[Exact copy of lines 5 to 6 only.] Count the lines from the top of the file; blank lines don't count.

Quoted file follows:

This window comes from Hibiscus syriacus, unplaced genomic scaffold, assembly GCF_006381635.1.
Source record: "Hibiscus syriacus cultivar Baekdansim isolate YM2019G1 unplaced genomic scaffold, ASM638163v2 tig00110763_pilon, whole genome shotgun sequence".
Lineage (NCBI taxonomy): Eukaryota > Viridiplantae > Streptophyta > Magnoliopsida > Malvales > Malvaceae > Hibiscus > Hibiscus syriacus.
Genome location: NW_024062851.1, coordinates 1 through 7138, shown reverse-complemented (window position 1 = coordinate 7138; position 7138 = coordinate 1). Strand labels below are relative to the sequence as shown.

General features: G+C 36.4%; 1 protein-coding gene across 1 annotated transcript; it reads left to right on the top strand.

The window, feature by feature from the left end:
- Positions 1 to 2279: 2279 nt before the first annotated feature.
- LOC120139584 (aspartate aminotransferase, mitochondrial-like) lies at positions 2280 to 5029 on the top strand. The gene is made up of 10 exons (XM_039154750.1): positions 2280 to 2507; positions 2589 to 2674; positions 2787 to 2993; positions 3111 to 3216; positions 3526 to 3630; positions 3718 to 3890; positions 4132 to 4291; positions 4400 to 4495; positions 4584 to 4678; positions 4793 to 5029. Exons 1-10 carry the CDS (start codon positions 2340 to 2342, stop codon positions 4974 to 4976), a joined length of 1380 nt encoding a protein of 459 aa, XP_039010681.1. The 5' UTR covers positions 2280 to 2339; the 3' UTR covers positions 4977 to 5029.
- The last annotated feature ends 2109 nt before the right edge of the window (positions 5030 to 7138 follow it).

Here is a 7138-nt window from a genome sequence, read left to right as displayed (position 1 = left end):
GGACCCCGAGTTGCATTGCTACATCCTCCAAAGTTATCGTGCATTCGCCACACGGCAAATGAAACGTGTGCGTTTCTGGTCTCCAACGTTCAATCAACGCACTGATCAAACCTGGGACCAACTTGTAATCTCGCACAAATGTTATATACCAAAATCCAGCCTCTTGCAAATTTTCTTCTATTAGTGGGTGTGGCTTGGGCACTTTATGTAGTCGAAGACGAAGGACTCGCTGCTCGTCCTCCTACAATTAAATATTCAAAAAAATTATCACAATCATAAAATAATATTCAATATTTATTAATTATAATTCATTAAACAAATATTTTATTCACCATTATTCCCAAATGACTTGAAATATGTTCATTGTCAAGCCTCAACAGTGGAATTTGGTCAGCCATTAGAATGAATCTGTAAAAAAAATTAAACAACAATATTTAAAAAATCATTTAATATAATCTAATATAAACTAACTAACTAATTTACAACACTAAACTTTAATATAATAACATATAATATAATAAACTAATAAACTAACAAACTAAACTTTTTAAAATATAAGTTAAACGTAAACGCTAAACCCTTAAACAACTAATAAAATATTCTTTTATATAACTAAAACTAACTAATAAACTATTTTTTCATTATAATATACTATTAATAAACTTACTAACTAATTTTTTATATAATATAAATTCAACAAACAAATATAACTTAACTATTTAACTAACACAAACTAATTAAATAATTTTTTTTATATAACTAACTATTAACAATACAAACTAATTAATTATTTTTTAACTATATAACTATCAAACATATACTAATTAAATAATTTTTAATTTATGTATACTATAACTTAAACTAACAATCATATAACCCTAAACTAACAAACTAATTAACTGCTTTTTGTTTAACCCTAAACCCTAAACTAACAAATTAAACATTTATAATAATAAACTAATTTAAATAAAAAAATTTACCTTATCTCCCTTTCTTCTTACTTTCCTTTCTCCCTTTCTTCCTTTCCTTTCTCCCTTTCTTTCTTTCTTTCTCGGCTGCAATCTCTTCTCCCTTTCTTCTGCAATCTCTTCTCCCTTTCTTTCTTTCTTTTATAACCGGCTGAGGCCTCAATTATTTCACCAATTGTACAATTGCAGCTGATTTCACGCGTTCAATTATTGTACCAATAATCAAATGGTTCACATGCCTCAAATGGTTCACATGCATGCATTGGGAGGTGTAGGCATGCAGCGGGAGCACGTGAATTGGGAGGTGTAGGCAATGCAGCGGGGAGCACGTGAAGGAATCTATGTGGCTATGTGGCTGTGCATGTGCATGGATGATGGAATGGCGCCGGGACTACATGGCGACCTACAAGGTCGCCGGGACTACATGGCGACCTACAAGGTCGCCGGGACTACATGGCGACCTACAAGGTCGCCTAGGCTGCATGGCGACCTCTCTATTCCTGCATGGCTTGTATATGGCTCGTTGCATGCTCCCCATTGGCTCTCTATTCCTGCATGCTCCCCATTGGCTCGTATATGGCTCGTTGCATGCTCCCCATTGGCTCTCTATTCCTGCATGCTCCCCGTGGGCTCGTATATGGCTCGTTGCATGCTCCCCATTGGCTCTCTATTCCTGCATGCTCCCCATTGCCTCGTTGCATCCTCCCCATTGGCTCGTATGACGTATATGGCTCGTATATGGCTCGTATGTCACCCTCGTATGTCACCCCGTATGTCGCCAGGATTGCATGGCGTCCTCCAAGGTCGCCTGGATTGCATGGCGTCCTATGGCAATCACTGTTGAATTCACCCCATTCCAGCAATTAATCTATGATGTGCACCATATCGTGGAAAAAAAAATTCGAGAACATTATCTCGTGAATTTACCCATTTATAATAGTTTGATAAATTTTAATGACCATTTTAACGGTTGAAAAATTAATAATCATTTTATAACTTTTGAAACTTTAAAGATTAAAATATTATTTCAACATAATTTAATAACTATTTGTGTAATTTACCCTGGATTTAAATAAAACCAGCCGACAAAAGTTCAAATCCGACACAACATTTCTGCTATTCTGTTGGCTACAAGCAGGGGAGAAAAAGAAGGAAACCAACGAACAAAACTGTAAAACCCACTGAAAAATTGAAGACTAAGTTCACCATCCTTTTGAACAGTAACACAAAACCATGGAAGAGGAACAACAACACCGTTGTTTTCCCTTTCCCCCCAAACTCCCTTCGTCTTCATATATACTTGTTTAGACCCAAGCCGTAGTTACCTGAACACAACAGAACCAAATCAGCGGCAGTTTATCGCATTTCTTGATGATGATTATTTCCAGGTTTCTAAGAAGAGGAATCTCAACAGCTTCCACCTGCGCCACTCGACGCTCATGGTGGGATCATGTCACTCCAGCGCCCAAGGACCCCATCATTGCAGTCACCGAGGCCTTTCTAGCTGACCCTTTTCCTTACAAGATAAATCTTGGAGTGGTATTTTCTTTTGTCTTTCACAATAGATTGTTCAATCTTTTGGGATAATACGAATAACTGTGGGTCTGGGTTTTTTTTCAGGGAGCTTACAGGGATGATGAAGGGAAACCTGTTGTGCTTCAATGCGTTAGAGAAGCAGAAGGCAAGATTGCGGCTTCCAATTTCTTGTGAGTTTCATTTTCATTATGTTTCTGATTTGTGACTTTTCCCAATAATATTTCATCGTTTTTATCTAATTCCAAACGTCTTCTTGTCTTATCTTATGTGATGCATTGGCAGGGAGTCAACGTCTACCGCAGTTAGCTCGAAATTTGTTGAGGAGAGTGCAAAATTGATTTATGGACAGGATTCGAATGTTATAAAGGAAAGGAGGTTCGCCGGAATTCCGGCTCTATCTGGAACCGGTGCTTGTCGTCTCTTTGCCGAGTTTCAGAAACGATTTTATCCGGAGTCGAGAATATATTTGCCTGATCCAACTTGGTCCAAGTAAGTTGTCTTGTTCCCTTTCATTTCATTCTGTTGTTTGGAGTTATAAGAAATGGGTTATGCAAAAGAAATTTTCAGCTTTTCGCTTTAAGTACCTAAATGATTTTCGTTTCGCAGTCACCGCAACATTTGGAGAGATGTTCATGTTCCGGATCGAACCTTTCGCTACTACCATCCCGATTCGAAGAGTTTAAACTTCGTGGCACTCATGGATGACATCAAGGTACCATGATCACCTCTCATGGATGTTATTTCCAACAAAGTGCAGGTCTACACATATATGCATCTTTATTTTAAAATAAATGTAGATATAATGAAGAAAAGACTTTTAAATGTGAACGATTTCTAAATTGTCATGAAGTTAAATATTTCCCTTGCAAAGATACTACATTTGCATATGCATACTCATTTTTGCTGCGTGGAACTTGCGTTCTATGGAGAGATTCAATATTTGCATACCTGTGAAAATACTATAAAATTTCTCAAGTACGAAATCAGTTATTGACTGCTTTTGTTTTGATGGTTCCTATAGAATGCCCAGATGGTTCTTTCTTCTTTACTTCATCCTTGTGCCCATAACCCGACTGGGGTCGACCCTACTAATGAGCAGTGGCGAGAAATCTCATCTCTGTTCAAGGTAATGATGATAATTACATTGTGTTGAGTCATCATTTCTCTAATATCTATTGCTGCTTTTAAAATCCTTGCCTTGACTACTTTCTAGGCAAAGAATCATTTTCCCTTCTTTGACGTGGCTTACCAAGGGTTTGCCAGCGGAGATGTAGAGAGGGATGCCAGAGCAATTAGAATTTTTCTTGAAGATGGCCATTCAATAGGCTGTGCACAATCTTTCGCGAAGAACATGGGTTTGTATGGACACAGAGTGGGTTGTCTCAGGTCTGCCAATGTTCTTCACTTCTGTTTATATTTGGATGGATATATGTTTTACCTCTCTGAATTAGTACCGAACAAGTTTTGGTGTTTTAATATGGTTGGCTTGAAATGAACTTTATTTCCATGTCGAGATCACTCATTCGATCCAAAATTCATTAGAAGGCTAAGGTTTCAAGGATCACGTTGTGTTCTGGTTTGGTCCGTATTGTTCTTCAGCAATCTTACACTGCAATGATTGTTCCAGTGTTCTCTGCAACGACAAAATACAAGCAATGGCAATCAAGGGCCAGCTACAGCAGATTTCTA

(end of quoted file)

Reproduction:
General features: G+C 36.4%; 1 protein-coding gene across 1 annotated transcript; it reads left to right on the top strand.

The window, feature by feature from the left end: